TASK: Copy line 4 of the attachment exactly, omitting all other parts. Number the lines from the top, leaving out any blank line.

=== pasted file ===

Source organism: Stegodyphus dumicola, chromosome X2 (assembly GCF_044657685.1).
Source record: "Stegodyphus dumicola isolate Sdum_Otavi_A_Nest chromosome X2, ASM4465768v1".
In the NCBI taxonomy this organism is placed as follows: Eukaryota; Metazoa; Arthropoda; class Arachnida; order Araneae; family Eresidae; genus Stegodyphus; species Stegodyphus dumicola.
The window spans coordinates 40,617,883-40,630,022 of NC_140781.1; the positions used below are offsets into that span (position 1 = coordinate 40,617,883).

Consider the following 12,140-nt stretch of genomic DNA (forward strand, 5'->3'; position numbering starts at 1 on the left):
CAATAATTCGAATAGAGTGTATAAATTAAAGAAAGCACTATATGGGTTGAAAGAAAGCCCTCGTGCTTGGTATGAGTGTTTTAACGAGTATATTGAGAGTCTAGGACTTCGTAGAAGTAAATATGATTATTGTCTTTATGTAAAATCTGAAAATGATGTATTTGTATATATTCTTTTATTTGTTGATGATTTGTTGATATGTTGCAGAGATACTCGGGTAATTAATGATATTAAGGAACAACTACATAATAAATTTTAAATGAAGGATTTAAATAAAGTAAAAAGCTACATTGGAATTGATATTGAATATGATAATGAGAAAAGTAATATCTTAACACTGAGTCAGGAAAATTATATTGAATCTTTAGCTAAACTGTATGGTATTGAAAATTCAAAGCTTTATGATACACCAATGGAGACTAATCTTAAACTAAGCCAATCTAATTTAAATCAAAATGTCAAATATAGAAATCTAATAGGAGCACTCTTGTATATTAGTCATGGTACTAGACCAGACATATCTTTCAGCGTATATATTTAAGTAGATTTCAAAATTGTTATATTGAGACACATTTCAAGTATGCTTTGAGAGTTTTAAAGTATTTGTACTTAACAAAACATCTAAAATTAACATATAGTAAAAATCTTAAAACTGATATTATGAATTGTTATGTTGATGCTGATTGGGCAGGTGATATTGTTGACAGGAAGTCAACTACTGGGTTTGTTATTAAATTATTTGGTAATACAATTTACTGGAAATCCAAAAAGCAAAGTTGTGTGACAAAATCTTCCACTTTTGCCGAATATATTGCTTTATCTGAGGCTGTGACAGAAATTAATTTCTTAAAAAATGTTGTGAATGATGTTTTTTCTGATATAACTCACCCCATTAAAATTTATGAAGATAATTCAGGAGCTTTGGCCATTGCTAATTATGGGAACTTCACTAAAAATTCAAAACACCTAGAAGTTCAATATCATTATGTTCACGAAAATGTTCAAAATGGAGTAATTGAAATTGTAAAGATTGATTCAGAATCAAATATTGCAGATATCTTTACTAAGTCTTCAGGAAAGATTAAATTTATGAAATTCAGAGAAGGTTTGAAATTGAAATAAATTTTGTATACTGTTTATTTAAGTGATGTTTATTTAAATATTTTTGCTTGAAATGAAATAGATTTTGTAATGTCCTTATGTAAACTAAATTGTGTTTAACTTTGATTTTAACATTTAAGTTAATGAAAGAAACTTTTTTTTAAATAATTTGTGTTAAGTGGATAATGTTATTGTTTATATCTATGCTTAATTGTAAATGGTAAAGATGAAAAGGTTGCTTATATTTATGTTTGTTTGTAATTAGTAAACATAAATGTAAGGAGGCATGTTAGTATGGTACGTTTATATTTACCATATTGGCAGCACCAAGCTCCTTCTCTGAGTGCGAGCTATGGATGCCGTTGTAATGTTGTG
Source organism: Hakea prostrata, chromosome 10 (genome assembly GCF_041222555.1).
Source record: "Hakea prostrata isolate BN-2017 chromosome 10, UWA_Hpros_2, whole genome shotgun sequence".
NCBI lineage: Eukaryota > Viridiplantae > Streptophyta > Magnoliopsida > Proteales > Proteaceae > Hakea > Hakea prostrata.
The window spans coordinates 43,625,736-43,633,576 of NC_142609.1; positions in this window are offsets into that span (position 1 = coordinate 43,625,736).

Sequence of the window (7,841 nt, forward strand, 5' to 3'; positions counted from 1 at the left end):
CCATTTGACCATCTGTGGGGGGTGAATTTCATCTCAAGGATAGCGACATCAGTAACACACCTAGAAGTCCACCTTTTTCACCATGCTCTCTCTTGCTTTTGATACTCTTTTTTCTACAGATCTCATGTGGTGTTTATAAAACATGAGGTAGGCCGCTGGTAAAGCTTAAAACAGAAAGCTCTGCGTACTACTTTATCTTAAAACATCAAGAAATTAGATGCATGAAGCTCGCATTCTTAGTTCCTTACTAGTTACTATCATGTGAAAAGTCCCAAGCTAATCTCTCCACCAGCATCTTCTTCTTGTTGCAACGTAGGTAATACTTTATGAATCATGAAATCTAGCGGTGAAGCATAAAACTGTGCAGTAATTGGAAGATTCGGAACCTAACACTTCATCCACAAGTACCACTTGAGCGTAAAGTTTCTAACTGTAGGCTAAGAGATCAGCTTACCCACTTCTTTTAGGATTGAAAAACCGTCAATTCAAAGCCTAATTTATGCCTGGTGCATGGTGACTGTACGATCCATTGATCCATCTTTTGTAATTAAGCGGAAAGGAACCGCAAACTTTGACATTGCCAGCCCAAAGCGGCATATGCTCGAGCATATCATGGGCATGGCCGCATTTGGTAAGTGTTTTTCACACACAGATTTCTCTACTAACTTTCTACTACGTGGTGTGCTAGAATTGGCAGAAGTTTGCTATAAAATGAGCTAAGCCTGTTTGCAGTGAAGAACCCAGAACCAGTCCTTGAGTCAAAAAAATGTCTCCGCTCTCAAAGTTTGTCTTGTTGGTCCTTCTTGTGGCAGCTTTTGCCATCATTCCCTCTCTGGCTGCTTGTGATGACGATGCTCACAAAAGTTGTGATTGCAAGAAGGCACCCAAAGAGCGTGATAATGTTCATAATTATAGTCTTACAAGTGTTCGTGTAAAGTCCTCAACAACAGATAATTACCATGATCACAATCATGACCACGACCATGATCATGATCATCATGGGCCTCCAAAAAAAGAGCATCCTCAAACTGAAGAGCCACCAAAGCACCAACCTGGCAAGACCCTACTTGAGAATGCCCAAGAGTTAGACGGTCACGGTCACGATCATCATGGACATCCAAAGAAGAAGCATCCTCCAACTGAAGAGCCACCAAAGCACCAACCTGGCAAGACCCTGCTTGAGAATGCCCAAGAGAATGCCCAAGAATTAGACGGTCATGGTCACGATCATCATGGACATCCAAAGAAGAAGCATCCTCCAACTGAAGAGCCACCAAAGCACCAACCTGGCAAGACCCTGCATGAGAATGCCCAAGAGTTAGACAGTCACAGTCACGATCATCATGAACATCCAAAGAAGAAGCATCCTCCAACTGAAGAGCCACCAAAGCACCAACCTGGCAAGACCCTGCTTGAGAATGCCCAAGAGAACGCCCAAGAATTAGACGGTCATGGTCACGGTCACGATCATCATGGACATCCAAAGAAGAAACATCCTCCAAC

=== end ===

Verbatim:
The window spans coordinates 40,617,883-40,630,022 of NC_140781.1; the positions used below are offsets into that span (position 1 = coordinate 40,617,883).